Rebels ban musical ringtones on phones

NAIROBI Tue Nov 3, 2009 1:02pm EST

Members of the hardline Al Shabaab Islamist rebel group sit on a pick-up during a demonstration in Mogadishu, October 30, 2009. REUTERS/Omar Faruk

Members of the hardline Al Shabaab Islamist rebel group sit on a pick-up during a demonstration in Mogadishu, October 30, 2009.

Credit: Reuters/Omar Faruk

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NAIROBI (Reuters) - Sacdiyo Sheeq used to love listening to Bollywood movie songs on her mobile telephone.

But since hardline al Shabaab insurgents seized the southern Somali port of Kismayu, the 25-year-old's life has changed.

"Al Shabaab wants our ringtones to be only a Muslim cleric reading the Hadith or Koranic verse," she told Reuters.

"I used to listen to my favorite Indian songs on my cell phone, but now I have just thrown that memory away."

Al Shabaab, which Washington says is al Qaeda's proxy in the failed Horn of Africa state, wants to topple the U.N.-backed government and impose its own strict version of Sharia law.

The heavily armed group controls much of the south and parts of the capital Mogadishu, and courts run by its clerics have ordered executions, floggings and amputations in recent months.

It has also banned movies, dancing at wedding ceremonies and playing or watching soccer in the areas under it control.

"We do not tolerate anything that may corrupt the people," al Shabaab's spokesman in Kismayu, Sheikh Hassan Yaqub, told Reuters by telephone. "We don't allow anything that goes against our religion, especially music and sexy videos."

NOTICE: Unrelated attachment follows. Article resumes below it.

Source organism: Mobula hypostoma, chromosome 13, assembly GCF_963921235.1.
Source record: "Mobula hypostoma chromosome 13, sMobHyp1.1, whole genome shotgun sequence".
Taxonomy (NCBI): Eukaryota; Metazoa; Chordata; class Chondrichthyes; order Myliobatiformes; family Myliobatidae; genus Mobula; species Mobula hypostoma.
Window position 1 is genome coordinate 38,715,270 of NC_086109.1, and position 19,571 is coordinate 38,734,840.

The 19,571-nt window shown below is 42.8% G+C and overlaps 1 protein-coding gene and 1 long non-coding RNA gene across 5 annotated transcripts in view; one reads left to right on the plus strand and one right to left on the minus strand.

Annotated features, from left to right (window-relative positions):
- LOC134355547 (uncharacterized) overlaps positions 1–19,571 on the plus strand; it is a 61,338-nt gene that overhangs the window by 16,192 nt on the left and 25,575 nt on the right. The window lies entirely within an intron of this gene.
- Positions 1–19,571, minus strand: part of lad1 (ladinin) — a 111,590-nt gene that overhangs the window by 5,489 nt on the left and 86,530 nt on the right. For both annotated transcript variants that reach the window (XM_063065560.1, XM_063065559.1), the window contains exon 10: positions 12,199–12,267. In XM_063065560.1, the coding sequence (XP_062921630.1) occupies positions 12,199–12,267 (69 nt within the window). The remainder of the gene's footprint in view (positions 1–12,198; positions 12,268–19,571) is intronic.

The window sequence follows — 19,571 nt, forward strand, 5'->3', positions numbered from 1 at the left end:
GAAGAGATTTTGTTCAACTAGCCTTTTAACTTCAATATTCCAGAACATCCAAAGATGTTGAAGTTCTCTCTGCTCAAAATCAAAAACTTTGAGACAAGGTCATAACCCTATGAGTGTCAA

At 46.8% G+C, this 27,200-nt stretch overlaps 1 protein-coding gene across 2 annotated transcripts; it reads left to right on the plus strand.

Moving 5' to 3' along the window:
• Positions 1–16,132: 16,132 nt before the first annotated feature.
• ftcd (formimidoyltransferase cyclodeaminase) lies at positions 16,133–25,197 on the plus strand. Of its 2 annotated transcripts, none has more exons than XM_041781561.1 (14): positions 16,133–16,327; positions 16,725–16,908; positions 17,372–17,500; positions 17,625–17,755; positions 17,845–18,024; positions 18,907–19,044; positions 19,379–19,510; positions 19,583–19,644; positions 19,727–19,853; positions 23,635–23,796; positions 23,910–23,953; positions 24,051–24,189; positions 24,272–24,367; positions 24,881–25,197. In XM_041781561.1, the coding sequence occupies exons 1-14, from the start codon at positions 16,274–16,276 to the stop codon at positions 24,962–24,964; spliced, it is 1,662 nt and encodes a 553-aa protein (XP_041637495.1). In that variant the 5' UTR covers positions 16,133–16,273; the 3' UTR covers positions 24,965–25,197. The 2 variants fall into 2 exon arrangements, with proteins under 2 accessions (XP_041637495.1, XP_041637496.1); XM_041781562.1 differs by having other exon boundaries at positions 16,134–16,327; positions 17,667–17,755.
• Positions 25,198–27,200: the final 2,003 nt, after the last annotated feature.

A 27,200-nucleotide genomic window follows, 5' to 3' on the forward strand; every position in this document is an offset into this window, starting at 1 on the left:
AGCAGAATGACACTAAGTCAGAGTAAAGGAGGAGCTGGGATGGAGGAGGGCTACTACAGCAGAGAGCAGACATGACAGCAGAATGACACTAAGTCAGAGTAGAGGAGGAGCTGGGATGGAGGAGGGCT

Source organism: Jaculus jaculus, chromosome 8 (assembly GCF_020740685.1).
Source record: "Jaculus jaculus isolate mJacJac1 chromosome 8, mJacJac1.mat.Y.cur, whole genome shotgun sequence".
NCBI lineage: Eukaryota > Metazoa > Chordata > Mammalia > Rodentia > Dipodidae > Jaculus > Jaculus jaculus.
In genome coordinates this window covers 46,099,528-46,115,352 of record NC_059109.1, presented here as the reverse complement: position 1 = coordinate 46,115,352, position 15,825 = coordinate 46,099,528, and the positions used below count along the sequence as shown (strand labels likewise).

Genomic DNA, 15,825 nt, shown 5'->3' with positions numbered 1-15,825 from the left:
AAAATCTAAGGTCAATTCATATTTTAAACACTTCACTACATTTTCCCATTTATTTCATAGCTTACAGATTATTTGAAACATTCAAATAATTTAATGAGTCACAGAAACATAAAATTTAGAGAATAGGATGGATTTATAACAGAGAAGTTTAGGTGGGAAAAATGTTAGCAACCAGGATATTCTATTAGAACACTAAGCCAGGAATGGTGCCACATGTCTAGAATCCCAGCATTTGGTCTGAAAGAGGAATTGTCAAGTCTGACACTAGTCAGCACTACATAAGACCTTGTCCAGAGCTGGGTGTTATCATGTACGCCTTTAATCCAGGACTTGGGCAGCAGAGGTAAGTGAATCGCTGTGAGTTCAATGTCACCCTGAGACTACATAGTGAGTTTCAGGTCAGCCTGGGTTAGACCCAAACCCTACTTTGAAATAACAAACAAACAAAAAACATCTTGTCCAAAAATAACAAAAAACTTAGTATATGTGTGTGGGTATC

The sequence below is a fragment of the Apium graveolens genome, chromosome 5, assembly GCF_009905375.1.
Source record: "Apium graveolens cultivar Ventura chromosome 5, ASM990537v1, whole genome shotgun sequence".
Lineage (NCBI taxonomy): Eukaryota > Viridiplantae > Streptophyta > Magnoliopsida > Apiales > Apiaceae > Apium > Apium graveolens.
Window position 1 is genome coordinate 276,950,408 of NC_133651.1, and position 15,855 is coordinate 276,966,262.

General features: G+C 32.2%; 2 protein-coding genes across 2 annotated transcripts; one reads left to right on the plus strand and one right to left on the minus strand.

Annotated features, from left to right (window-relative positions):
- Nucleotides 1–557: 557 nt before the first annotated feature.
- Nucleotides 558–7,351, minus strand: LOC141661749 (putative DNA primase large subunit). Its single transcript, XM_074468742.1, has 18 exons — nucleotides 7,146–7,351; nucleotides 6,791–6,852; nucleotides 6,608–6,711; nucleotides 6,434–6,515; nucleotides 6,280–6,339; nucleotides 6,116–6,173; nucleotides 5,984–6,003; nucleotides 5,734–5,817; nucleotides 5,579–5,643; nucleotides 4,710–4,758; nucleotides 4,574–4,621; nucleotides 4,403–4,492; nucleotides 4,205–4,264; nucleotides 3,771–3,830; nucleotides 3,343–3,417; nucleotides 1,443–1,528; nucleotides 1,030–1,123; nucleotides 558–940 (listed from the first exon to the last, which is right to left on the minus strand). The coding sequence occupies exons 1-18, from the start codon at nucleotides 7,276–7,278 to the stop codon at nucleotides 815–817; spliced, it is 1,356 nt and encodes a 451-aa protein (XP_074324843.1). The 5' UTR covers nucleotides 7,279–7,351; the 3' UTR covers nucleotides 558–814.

Ali Mahamud Yusuf, 19, fled his home in Kismayu after he was whipped in public last week by al Shabaab gunmen who had caught him listening to music and watching videos on his phone.

"I am still suffering from the 25 lashes," Yusuf said. "They accused me of rejecting religion. I don't want to tell you where I am now for security reasons. I am scared."

Fighting has killed 19,000 Somalis since the start of 2007, and while some residents credit the insurgents with restoring a semblance of order in some areas, al Shabaab's strict rules have alienated many Somalis who are traditionally moderate Muslims.

But Kismayu residents said the rebel group's latest rules on mobile phone ringtones posed yet another dilemma -- since the faithful are not supposed to interrupt the Hadith (the word of the Prophet Mohammed), how are they supposed to answer calls?

(Writing by Daniel Wallis; Editing by David Clarke)

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